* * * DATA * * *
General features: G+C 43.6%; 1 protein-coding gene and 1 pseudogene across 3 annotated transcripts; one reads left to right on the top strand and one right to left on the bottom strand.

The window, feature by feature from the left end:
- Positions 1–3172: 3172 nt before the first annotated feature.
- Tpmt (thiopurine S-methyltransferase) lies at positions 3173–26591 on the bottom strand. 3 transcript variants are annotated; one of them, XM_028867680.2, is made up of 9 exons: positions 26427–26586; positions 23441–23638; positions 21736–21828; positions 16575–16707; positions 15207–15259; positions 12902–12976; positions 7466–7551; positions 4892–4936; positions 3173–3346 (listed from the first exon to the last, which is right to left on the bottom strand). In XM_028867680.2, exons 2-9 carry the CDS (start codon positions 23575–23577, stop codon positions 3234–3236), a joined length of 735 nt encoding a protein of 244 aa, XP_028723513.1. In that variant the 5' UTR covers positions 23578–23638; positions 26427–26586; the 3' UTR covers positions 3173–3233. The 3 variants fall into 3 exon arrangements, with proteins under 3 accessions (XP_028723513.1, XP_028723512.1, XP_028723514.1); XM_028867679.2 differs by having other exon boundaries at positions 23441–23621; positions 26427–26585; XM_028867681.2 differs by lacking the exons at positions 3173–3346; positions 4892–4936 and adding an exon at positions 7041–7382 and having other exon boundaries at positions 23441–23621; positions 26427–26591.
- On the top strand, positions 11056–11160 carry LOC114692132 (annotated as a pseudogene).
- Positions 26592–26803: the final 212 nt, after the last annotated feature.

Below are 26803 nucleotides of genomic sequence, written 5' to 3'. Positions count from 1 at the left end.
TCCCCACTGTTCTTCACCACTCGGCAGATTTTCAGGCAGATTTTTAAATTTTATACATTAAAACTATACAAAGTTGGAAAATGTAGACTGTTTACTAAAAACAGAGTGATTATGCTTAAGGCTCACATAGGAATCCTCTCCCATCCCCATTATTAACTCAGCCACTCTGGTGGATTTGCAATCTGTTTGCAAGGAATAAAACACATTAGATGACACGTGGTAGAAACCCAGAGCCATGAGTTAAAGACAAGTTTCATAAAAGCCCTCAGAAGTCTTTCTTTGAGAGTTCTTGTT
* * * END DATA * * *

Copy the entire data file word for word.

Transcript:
General features: G+C 43.6%; 1 protein-coding gene and 1 pseudogene across 3 annotated transcripts; one reads left to right on the top strand and one right to left on the bottom strand.

The window, feature by feature from the left end:
- Positions 1–3172: 3172 nt before the first annotated feature.
- Tpmt (thiopurine S-methyltransferase) lies at positions 3173–26591 on the bottom strand. 3 transcript variants are annotated; one of them, XM_028867680.2, is made up of 9 exons: positions 26427–26586; positions 23441–23638; positions 21736–21828; positions 16575–16707; positions 15207–15259; positions 12902–12976; positions 7466–7551; positions 4892–4936; positions 3173–3346 (listed from the first exon to the last, which is right to left on the bottom strand). In XM_028867680.2, exons 2-9 carry the CDS (start codon positions 23575–23577, stop codon positions 3234–3236), a joined length of 735 nt encoding a protein of 244 aa, XP_028723513.1. In that variant the 5' UTR covers positions 23578–23638; positions 26427–26586; the 3' UTR covers positions 3173–3233. The 3 variants fall into 3 exon arrangements, with proteins under 3 accessions (XP_028723513.1, XP_028723512.1, XP_028723514.1); XM_028867679.2 differs by having other exon boundaries at positions 23441–23621; positions 26427–26585; XM_028867681.2 differs by lacking the exons at positions 3173–3346; positions 4892–4936 and adding an exon at positions 7041–7382 and having other exon boundaries at positions 23441–23621; positions 26427–26591.
- On the top strand, positions 11056–11160 carry LOC114692132 (annotated as a pseudogene).
- Positions 26592–26803: the final 212 nt, after the last annotated feature.

Below are 26803 nucleotides of genomic sequence, written 5' to 3'. Positions count from 1 at the left end.
TCCCCACTGTTCTTCACCACTCGGCAGATTTTCAGGCAGATTTTTAAATTTTATACATTAAAACTATACAAAGTTGGAAAATGTAGACTGTTTACTAAAAACAGAGTGATTATGCTTAAGGCTCACATAGGAATCCTCTCCCATCCCCATTATTAACTCAGCCACTCTGGTGGATTTGCAATCTGTTTGCAAGGAATAAAACACATTAGATGACACGTGGTAGAAACCCAGAGCCATGAGTTAAAGACAAGTTTCATAAAAGCCCTCAGAAGTCTTTCTTTGAGAGTTCTTGTT